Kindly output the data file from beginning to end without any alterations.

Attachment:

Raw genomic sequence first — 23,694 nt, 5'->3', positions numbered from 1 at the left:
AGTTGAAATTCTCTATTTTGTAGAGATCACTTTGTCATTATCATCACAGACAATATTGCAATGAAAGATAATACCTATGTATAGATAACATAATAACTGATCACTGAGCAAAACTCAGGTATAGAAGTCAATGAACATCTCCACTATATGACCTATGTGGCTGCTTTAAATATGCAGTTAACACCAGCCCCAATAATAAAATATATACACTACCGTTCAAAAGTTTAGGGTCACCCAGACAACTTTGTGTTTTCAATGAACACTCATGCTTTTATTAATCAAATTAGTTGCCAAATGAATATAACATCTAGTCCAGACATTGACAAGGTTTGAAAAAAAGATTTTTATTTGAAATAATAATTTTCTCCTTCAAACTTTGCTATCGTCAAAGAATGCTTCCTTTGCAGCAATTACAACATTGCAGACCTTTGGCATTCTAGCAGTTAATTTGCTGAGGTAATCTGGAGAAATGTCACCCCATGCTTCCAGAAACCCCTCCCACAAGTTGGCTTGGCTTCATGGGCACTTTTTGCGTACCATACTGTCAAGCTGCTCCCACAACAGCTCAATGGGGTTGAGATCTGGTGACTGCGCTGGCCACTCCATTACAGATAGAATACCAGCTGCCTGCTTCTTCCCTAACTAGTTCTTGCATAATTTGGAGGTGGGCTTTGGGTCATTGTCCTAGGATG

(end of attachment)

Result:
Raw genomic sequence first — 23,694 nt, 5'->3', positions numbered from 1 at the left:
AGTTGAAATTCTCTATTTTGTAGAGATCACTTTGTCATTATCATCACAGACAATATTGCAATGAAAGATAATACCTATGTATAGATAACATAATAACTGATCACTGAGCAAAACTCAGGTATAGAAGTCAATGAACATCTCCACTATATGACCTATGTGGCTGCTTTAAATATGCAGTTAACACCAGCCCCAATAATAAAATATATACACTACCGTTCAAAAGTTTAGGGTCACCCAGACAACTTTGTGTTTTCAATGAACACTCATGCTTTTATTAATCAAATTAGTTGCCAAATGAATATAACATCTAGTCCAGACATTGACAAGGTTTGAAAAAAAGATTTTTATTTGAAATAATAATTTTCTCCTTCAAACTTTGCTATCGTCAAAGAATGCTTCCTTTGCAGCAATTACAACATTGCAGACCTTTGGCATTCTAGCAGTTAATTTGCTGAGGTAATCTGGAGAAATGTCACCCCATGCTTCCAGAAACCCCTCCCACAAGTTGGCTTGGCTTCATGGGCACTTTTTGCGTACCATACTGTCAAGCTGCTCCCACAACAGCTCAATGGGGTTGAGATCTGGTGACTGCGCTGGCCACTCCATTACAGATAGAATACCAGCTGCCTGCTTCTTCCCTAACTAGTTCTTGCATAATTTGGAGGTGGGCTTTGGGTCATTGTCCTAGGATG